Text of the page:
I’m sitting with my back to my window, propped on a meditation pillow. One of my wonderful girls, a Border Collie cross named Sofia, is next to me with her paw resting just against my leg. My other wonderful girl, a little red terrier mix named Ginger, is resting under my right foot. We spend a lot of time like this. Just resting. Just sitting. Just touching. We’ve spent a lot of time like this over the last 11 years. These two are my truest companions. They have seen me through so much loss and change, worries and anxiety. They have been Constant.
Today, I found out that Ginger has a tumor in her liver. I was not surprised. I am very sad right now. We haven’t discussed options. Her Vet is very grounded and calm; he suggested we wait a bit — through the weekend at least. There is no rush. There’s no reason to hurry. This is not some emergency that we must jump at. There is space.
Sometimes space can be the hardest thing. You know? Jumping RIGHT NOW can feel better. For a long time, I didn’t know how to sit in space — especially space that was filled with hurt or sadness or regret. I wanted to move it. Shift that feeling. Get somewhere else FAST. ATTACK IT!!!!
Now, I’m just sitting.
I wasn’t taught to sit still by therapists that I visited. I was taught to cope, but coping usually meant trying to change what I was feeling rather than to just FEEL what I was feeling and know that it was enough. I learned about sitting with emotions through my mindfulness practice, which I’ve been engaging in since the mid 90s (sometimes with great fervor and other times with barely a thought). I won’t lie to you and tell you that I always do it well. I don’t. I have a pretty good history of running from or suppressing my feelings, but when I can sit still….the world opens up. I can see that nothing is wrong. Not really. All is well.
Nothing is wrong with the space that I’m in right now. I am sad. If I wasn’t sad, then I wouldn’t be sad. But I am. It’s exactly what I should feel right now, BECAUSE I AM FEELING IT. It’s ok. This sadness is expected. This sadness is actually sweet in some ways. It allows me to feel grateful for all the time I’ve had with Ginger, and it allows me to know gratitude for what I have right this minute, which is a warm body under my foot and the tip of a paw touching my arm. My sadness is warm and full. I feel it as a weight in my body. I don’t have to run from it. I can embrace my tears, and the burn in my eyes, and the fact that I am getting sleepy (one of my sadness symptoms over the course of my life). I can be in this space.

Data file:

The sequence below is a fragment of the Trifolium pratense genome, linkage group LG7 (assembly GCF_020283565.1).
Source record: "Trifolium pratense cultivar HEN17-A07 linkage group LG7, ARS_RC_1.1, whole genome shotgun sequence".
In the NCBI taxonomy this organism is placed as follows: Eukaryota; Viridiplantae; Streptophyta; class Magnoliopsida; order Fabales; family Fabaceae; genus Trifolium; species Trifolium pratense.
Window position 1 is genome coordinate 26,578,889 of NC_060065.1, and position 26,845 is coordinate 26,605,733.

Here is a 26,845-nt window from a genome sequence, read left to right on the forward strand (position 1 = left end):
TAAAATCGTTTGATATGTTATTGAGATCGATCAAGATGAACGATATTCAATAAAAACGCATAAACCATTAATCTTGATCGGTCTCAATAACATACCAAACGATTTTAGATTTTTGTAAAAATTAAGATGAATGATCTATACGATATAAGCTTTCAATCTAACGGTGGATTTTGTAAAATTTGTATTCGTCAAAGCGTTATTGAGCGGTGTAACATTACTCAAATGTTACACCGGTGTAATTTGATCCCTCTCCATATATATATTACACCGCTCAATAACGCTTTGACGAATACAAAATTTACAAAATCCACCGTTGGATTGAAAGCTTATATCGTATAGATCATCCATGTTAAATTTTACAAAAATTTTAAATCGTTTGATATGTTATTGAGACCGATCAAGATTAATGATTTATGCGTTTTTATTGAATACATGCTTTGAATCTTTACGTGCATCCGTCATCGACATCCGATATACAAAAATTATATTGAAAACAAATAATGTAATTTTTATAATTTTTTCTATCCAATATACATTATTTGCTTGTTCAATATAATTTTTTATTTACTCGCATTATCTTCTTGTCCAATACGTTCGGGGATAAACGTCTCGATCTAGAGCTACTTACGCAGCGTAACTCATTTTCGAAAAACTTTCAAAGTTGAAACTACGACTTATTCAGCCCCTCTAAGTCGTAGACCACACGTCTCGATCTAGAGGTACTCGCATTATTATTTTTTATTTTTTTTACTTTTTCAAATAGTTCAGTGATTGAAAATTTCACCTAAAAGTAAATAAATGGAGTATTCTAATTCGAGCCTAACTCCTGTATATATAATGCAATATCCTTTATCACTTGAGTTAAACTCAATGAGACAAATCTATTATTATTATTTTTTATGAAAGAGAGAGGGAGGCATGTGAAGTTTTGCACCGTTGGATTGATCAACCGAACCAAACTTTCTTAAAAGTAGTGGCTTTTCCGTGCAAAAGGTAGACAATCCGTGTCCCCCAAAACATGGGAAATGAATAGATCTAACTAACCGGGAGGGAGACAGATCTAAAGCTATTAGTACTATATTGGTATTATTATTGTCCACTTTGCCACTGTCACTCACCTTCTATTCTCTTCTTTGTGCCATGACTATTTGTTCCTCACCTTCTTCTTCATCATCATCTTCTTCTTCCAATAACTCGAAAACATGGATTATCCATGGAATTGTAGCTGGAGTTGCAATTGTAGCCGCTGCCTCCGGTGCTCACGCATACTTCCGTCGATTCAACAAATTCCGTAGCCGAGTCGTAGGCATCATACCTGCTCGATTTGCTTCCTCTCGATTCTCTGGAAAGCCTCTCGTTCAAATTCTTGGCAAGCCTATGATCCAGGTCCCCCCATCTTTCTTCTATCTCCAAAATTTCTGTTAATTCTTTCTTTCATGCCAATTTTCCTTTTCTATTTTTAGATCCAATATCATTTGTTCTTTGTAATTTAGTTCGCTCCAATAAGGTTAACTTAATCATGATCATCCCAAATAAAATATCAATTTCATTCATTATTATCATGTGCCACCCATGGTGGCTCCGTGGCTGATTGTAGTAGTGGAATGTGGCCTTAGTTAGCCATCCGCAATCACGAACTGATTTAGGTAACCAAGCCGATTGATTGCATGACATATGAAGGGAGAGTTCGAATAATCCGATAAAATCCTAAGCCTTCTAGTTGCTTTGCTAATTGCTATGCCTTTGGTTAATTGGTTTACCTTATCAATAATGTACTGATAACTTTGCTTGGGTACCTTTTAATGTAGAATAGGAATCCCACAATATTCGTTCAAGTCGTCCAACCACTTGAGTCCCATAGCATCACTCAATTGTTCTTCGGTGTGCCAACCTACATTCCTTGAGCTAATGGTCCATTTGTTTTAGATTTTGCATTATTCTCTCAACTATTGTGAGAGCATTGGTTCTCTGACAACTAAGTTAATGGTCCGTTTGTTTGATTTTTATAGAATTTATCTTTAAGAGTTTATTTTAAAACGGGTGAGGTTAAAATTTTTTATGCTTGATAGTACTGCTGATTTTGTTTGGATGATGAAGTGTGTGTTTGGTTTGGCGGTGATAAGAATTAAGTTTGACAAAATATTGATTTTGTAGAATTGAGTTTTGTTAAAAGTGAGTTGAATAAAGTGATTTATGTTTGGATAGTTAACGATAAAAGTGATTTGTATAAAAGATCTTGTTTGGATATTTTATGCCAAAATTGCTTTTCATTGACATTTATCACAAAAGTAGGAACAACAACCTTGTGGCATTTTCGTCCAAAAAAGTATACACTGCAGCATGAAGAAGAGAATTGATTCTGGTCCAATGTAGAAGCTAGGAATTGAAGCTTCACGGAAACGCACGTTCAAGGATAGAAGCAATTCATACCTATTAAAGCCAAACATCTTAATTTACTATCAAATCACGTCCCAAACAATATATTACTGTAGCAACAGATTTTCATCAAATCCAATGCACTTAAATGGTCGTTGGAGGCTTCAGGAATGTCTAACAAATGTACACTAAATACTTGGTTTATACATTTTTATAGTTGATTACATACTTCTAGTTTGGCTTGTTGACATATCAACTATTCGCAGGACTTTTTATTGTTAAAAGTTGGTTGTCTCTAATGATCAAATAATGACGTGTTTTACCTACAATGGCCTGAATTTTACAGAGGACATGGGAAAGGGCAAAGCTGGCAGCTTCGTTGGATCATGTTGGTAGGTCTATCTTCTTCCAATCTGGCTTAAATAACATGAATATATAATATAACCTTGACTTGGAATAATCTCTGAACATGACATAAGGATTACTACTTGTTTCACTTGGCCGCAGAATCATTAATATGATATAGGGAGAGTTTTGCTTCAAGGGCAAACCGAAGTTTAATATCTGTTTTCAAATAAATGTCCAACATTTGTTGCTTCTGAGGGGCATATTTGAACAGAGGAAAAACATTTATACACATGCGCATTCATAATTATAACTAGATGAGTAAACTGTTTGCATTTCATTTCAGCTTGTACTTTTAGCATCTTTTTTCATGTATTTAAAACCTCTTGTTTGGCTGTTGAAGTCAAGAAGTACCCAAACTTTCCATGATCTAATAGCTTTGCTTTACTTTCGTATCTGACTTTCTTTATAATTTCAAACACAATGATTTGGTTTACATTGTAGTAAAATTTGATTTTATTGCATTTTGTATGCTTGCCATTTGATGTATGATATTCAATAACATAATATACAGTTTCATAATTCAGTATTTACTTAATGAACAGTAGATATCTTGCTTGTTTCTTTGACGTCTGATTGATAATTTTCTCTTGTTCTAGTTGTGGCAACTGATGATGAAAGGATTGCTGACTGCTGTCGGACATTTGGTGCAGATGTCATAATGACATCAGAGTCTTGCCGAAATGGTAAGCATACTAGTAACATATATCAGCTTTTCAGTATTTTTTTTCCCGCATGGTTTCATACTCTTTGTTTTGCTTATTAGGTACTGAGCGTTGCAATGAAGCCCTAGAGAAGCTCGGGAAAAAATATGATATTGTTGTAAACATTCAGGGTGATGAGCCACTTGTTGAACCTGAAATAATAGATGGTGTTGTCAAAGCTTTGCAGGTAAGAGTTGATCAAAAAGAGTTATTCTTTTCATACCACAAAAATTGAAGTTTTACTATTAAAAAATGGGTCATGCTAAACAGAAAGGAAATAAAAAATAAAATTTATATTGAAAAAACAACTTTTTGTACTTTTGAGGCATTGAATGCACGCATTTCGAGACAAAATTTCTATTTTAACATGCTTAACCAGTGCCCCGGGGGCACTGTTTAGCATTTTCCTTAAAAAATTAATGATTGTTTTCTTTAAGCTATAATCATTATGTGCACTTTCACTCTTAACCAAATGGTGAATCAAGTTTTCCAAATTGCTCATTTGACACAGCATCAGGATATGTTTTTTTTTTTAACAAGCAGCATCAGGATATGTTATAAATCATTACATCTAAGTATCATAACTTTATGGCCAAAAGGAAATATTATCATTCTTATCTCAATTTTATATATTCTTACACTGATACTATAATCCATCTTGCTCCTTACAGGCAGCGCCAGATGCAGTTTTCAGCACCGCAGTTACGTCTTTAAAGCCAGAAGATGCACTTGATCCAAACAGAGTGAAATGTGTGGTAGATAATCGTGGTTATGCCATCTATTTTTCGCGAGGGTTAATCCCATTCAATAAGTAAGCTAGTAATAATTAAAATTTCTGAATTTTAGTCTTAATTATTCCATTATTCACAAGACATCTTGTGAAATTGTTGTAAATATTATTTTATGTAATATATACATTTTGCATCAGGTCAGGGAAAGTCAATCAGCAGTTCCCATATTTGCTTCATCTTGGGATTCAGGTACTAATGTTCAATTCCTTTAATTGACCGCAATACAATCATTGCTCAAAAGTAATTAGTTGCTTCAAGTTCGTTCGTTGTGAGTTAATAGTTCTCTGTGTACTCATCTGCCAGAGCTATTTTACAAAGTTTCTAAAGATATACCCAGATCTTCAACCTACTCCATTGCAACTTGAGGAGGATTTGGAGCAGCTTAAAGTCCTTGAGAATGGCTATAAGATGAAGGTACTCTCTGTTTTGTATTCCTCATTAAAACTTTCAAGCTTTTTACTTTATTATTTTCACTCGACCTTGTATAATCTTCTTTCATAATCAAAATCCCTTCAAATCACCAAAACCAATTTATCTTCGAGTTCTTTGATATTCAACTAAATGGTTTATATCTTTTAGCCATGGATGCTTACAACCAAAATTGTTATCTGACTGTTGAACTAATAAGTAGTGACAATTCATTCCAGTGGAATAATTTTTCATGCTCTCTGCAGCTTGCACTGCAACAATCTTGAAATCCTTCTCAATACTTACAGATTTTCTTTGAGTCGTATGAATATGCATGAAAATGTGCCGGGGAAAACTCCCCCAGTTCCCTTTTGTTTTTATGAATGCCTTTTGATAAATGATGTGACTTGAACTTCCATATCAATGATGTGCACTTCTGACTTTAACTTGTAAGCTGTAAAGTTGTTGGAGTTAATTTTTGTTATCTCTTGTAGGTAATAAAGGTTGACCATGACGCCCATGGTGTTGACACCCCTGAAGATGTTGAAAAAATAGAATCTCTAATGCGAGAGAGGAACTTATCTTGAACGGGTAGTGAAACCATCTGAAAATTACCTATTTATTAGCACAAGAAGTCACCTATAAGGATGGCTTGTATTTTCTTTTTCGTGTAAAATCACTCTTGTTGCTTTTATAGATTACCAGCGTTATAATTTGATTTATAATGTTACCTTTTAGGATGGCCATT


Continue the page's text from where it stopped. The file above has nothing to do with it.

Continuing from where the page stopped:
Learning that emotions weren’t deadly was one of the biggest lessons I had to swallow. Emotions are part of the human experience. They are teachers. Learning to just be with emotions — not to feed them or starve them or change them — is a gift. The world has more color with them than it does without.
So today I’m sitting with Sadness. It isn’t constant, mind you. It rises and falls like a breath. One moment it’s deep and quite sharp. The next moment it is soft and sweet and warm. In another moment I’m basking in gratitude. And then the moment changes.
Over and over again.
Tara Moorman is a freelance writer and Licensed Professional Counselor with 19 years of experience in the fields of mental health and personal growth and development. She specializes in writing blog posts and articles related to mental health, addictions recovery, and personal growth and change. You can see more of her work at https://taramoorman.contently.com/